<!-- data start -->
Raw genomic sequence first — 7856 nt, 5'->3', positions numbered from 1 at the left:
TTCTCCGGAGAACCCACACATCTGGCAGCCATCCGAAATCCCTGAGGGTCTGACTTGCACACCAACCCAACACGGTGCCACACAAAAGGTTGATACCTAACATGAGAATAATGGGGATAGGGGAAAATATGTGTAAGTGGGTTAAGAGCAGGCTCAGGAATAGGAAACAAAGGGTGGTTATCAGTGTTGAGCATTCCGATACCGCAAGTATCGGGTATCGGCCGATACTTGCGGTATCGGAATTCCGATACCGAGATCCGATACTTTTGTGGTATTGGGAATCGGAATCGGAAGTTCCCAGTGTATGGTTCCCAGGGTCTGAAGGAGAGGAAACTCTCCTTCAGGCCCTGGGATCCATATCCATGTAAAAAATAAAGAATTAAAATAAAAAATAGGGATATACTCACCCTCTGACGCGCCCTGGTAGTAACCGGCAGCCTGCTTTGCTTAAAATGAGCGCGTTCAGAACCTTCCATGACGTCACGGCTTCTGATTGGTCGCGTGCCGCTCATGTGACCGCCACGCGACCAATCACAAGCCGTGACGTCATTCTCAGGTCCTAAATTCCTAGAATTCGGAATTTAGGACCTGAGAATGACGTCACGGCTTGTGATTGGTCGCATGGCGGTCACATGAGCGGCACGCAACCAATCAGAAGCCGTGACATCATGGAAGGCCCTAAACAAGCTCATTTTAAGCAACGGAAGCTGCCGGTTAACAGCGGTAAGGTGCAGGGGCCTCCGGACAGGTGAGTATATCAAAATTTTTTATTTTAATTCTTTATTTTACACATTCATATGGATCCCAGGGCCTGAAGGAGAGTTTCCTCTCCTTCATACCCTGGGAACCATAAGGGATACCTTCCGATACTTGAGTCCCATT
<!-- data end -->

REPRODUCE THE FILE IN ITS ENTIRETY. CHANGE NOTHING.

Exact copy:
Raw genomic sequence first — 7856 nt, 5'->3', positions numbered from 1 at the left:
TTCTCCGGAGAACCCACACATCTGGCAGCCATCCGAAATCCCTGAGGGTCTGACTTGCACACCAACCCAACACGGTGCCACACAAAAGGTTGATACCTAACATGAGAATAATGGGGATAGGGGAAAATATGTGTAAGTGGGTTAAGAGCAGGCTCAGGAATAGGAAACAAAGGGTGGTTATCAGTGTTGAGCATTCCGATACCGCAAGTATCGGGTATCGGCCGATACTTGCGGTATCGGAATTCCGATACCGAGATCCGATACTTTTGTGGTATTGGGAATCGGAATCGGAAGTTCCCAGTGTATGGTTCCCAGGGTCTGAAGGAGAGGAAACTCTCCTTCAGGCCCTGGGATCCATATCCATGTAAAAAATAAAGAATTAAAATAAAAAATAGGGATATACTCACCCTCTGACGCGCCCTGGTAGTAACCGGCAGCCTGCTTTGCTTAAAATGAGCGCGTTCAGAACCTTCCATGACGTCACGGCTTCTGATTGGTCGCGTGCCGCTCATGTGACCGCCACGCGACCAATCACAAGCCGTGACGTCATTCTCAGGTCCTAAATTCCTAGAATTCGGAATTTAGGACCTGAGAATGACGTCACGGCTTGTGATTGGTCGCATGGCGGTCACATGAGCGGCACGCAACCAATCAGAAGCCGTGACATCATGGAAGGCCCTAAACAAGCTCATTTTAAGCAACGGAAGCTGCCGGTTAACAGCGGTAAGGTGCAGGGGCCTCCGGACAGGTGAGTATATCAAAATTTTTTATTTTAATTCTTTATTTTACACATTCATATGGATCCCAGGGCCTGAAGGAGAGTTTCCTCTCCTTCATACCCTGGGAACCATAAGGGATACCTTCCGATACTTGAGTCCCATT